Dear Berbay Blog Series: Drafting Your LinkedIn Profile

Berbay is often asked many questions about social media.  We recently received an email from a professional who had questions about drafting his LinkedIn profile.  Read below for his question and our response.

Dear Berbay,

I’m in the midst of a career change and am updating my LinkedIn Profile. I’ve been doing research by looking at profiles of people I trust, including members of your team. I noticed two of your team members’ profiles were written in different styles. One profile is in the third person and streamlined. Is that to ensure the most relevant information is read and not skimmed? The other profile is written in the first person. Is that to make it more relatable to the reader? The latter profile also uses specific keywords and clearly delineates the duties of each position the person held. Is that to accentuate that individual’s career progression or the range of experience?

I would like my profile to read more like a story than a resume. To do that, I’m considering writing it in first person so that I can offer something new to those who are already familiar with my resume and make it easy for friends outside my current industry to read, who in turn may introduce me to other professionals. Do you think this would be an effective strategy?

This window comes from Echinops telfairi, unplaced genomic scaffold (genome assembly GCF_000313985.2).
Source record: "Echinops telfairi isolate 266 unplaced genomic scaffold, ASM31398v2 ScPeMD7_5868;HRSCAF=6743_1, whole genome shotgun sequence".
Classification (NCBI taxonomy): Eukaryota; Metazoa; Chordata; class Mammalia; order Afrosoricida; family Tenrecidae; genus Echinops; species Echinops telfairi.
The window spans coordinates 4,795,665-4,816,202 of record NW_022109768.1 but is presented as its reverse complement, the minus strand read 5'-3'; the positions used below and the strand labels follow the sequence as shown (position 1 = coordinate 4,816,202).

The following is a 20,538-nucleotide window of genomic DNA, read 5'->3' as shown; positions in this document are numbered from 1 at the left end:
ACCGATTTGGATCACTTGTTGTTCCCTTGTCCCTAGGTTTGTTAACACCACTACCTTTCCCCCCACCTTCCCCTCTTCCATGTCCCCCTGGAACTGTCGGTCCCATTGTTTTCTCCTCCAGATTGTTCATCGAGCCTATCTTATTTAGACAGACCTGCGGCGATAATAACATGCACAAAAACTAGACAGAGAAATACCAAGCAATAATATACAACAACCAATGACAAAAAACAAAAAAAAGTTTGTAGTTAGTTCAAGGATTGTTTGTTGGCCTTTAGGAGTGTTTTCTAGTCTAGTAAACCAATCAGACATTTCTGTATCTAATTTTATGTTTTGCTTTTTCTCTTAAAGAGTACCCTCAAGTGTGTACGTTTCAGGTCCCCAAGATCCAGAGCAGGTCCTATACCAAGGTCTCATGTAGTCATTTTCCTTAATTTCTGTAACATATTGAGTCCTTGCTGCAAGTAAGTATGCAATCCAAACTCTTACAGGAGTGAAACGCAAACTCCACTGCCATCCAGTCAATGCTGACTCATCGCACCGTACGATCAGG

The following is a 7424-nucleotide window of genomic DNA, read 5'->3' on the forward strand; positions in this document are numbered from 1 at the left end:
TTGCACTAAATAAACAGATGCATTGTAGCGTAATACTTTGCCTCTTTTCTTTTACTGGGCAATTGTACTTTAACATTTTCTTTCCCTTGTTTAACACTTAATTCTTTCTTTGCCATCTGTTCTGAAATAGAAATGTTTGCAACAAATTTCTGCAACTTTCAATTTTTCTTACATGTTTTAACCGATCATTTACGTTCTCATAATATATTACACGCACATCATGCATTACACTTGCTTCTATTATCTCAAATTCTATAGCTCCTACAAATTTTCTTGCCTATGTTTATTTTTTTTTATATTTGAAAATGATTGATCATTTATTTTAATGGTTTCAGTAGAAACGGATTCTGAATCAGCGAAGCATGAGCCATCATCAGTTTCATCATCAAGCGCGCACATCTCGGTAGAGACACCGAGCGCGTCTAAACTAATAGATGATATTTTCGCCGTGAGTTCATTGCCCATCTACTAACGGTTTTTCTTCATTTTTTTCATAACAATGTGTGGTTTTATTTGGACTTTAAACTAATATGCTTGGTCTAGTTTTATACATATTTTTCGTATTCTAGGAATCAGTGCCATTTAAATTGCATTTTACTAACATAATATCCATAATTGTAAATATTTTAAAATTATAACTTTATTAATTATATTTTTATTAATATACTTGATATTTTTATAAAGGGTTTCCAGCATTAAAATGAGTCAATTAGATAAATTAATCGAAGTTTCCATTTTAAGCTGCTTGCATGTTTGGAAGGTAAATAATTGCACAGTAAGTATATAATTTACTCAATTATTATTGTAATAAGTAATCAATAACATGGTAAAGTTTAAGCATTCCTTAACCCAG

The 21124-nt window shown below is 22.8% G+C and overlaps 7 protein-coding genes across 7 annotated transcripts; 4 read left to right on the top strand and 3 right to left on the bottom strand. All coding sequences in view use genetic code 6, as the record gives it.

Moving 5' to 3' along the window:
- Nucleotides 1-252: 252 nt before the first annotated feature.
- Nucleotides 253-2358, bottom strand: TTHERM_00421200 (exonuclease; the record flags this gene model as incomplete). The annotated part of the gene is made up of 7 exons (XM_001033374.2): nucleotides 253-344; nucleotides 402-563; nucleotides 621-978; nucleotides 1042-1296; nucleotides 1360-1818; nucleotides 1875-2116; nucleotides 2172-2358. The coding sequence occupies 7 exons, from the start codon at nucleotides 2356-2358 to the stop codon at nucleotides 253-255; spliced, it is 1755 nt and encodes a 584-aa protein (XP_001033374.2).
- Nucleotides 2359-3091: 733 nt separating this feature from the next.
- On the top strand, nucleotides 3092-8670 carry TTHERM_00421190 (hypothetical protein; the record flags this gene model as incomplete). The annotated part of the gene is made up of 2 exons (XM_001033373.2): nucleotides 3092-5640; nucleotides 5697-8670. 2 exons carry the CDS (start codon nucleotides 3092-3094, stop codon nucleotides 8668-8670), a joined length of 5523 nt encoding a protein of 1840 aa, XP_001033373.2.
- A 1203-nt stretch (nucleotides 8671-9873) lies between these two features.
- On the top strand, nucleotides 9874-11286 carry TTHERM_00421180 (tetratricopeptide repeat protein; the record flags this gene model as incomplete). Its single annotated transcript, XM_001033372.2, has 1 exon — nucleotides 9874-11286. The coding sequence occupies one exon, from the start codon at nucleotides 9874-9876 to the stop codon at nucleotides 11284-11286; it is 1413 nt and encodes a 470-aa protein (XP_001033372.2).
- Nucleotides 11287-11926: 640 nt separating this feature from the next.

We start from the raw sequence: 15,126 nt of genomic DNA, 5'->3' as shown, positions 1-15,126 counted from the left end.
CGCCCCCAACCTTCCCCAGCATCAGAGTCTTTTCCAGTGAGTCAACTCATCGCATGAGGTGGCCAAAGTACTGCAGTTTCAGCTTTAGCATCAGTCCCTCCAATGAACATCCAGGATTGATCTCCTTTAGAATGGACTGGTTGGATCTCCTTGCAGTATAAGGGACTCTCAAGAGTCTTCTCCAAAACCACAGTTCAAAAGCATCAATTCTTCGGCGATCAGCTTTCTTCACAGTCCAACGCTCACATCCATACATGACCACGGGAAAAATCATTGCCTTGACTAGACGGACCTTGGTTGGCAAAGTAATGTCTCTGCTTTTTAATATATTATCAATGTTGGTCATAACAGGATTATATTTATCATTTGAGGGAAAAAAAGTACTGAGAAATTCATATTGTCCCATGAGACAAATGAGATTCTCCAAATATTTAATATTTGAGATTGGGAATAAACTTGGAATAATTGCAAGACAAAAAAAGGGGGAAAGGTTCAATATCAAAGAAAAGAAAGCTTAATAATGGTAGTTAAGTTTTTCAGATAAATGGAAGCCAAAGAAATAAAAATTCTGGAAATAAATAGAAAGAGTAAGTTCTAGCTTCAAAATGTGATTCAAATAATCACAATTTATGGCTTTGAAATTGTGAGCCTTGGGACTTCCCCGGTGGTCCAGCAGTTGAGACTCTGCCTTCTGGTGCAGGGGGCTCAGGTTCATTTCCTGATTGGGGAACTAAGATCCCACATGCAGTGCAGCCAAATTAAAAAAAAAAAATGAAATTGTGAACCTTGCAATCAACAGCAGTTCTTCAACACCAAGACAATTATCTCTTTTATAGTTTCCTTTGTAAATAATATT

Dear Brian,

These are great questions. While there is no right or wrong way to draft your LinkedIn profile, you can be strategic in how you set up your profile and how it reads.

Many people write their profiles in first person, and others write their profiles in third person. It’s a personal preference and doesn’t make much of a difference to the reader.

However, as you said, using first person may be more appealing because it conveys a story.

With regard to your summary or specialty, a good rule of thumb is to keep it concise but make sure you are still conveying the message you want to communicate. For instance, if you want readers to have a good understanding of what you do, but you don’t want them to have to read or skim a lengthy paragraph, you may want to use bulletpoints.

Overall, we think you have the right strategy, but we’d be happy to look at your complete profile and give you any suggestions we may have. Please feel free to call us at anytime to discuss your needs in more detail.


Megan Braverman

Account Manger

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